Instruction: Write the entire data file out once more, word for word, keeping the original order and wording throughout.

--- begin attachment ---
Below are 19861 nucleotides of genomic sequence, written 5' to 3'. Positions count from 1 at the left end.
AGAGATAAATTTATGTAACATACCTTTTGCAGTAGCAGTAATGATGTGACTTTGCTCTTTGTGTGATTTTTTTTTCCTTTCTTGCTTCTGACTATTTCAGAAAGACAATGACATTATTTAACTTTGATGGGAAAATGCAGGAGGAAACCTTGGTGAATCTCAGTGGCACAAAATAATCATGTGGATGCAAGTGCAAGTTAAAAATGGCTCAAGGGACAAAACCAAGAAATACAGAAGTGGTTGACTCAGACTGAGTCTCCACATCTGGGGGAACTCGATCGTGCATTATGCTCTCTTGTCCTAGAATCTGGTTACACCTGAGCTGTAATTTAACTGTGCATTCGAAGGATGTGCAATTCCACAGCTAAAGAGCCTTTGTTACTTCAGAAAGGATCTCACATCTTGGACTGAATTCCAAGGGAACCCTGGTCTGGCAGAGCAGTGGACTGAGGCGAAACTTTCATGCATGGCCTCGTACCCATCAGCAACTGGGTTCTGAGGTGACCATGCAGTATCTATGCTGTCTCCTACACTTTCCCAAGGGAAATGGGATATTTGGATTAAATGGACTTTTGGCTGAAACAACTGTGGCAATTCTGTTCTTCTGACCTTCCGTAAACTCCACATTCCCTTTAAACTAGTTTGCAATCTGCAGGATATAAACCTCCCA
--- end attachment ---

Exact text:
Below are 19861 nucleotides of genomic sequence, written 5' to 3'. Positions count from 1 at the left end.
AGAGATAAATTTATGTAACATACCTTTTGCAGTAGCAGTAATGATGTGACTTTGCTCTTTGTGTGATTTTTTTTTCCTTTCTTGCTTCTGACTATTTCAGAAAGACAATGACATTATTTAACTTTGATGGGAAAATGCAGGAGGAAACCTTGGTGAATCTCAGTGGCACAAAATAATCATGTGGATGCAAGTGCAAGTTAAAAATGGCTCAAGGGACAAAACCAAGAAATACAGAAGTGGTTGACTCAGACTGAGTCTCCACATCTGGGGGAACTCGATCGTGCATTATGCTCTCTTGTCCTAGAATCTGGTTACACCTGAGCTGTAATTTAACTGTGCATTCGAAGGATGTGCAATTCCACAGCTAAAGAGCCTTTGTTACTTCAGAAAGGATCTCACATCTTGGACTGAATTCCAAGGGAACCCTGGTCTGGCAGAGCAGTGGACTGAGGCGAAACTTTCATGCATGGCCTCGTACCCATCAGCAACTGGGTTCTGAGGTGACCATGCAGTATCTATGCTGTCTCCTACACTTTCCCAAGGGAAATGGGATATTTGGATTAAATGGACTTTTGGCTGAAACAACTGTGGCAATTCTGTTCTTCTGACCTTCCGTAAACTCCACATTCCCTTTAAACTAGTTTGCAATCTGCAGGATATAAACCTCCCA